Ben Bernanke's biggest worry is Congress
Federal Reserve Board Chairman Ben Bernanke testifies on Capitol Hill in Washington on Feb. 26, 2013, before the Senate Banking Committee hearing to deliver the central bank's Semiannual Monetary Policy Report to the Congress. / AP Photo/Carolyn Kaster
(MoneyWatch) Federal Reserve Chairman Ben Bernanke did not give any indication that the Fed is considering altering its present policy in testimony today before the Senate Banking Committee. But he did express worry that the cumulative effects of "front-loaded" budget cuts from the sequester and other recent actions in Congress would be a significant headwind working against recovery.
In his testimony, Chairman Bernanke, who is speaking on behalf of the Fed's monetary policy committee rather than himself, noted that the Fed is presently pursuing two different policy initiatives. The first is a commitment to keep its target interest rate, the federal funds rate, near zero until unemployment falls below 6.5 percent or inflation expectations increase a half a percent over the Fed's two percent target. The the second is asset purchases -- also know as quantitative easing -- of $85 billion per month.
There are both benefits and costs to these policies. The main costs are the threat of inflation and the possibility of asset-bubbles, but "In the current economic environment, the benefits of asset purchases, and of policy accommodation more generally, are clear: Monetary policy is providing important support to the recovery while keeping inflation close to the FOMC's 2 percent objective."
However, while Bernanke didn't say anything new about the course of future policy, he did discuss a relatively new wrinkle to Fed policy, one that could give the Fed a way to abandon its low interest rate policy even if the unemployment and inflation thresholds have not been crossed. In his testimony, Bernanke acknowledged that low interest rate policy can produce financial bubbles, and that the Fed is keeping a watchful eye on financial markets for this reason. This explicit, public admission that the Fed is worried about bubbles can be traced to a recent speech by Federal Reserve governor Jeremy Stein, and it's a clear signal that the Fed will take action if it sees a potential bubble in the works. If a bubble looks likely, the Fed is most likely to use policy directed at the particular asset market that is problematic, but it could also result in a general tightening of policy. In addition, if the Fed begins to get nervous about its low interest rate policy -- many on the policy committee already are -- the potential for bubbles can be used to raise the federal funds rate even before the unemployment or inflation thresholds have been met.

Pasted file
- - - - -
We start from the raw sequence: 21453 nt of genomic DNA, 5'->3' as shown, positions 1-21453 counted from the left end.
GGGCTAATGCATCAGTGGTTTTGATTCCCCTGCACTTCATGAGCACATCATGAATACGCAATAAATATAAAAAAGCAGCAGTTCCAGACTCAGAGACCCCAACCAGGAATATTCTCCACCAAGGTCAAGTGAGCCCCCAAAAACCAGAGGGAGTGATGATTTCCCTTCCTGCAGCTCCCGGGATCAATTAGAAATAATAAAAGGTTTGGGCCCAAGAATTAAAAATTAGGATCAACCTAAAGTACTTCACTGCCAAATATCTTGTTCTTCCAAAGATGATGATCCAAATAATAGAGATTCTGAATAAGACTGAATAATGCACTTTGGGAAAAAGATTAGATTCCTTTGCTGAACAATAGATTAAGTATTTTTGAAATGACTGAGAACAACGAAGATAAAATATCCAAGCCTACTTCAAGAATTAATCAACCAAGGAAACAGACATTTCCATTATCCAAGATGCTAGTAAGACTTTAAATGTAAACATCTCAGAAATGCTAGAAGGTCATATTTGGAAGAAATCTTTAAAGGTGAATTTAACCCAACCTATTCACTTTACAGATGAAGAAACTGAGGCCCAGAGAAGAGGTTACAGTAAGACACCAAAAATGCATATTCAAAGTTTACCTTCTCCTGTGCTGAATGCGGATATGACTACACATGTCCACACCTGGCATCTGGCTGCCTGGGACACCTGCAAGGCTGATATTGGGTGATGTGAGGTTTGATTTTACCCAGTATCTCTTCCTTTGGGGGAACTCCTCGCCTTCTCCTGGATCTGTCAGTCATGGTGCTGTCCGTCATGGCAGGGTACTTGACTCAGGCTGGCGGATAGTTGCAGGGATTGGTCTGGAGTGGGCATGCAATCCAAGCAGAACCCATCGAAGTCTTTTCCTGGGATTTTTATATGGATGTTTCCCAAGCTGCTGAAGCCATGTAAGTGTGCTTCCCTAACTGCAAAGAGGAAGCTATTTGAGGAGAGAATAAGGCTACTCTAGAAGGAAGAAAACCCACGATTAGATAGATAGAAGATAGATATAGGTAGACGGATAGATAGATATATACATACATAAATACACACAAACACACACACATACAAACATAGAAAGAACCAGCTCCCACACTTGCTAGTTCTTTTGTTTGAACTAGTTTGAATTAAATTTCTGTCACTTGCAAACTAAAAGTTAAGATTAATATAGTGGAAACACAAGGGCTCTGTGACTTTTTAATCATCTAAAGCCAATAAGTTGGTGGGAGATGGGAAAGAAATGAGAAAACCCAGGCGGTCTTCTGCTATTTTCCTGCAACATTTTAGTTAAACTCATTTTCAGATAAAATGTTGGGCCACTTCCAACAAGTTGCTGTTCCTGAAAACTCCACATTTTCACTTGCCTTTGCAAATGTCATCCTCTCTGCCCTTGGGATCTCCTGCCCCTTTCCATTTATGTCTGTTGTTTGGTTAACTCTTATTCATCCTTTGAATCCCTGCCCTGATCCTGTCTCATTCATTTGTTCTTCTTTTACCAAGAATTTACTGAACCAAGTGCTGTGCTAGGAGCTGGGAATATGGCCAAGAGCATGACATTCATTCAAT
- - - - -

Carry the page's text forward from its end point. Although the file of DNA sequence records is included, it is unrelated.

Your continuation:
The chairman's comments on fiscal policy were also notable, and his message was clear: We do need to get our long-run finances under control, but the present course of deficit reduction cuts too much too soon -- especially if the sequester takes hold -- and it could be a significant drag on the recovery.
"The challenge for the Congress and the Administration is to put the federal budget on a sustainable long-run path that promotes economic growth and stability without unnecessarily impeding the current recovery," he said. "However, a substantial portion of the recent progress in lowering the deficit has been concentrated in near-term budget changes, which, taken together, could create a significant headwind for the economic recovery."
His recommendation is that "the Congress and the Administration should consider replacing the sharp, frontloaded spending cuts required by the sequestration with policies that reduce the federal deficit more gradually in the near term but more substantially in the longer run."
Unfortunately, it does not appear that Congress is willing or able to heed this important message about how its actions could harm the recovery.
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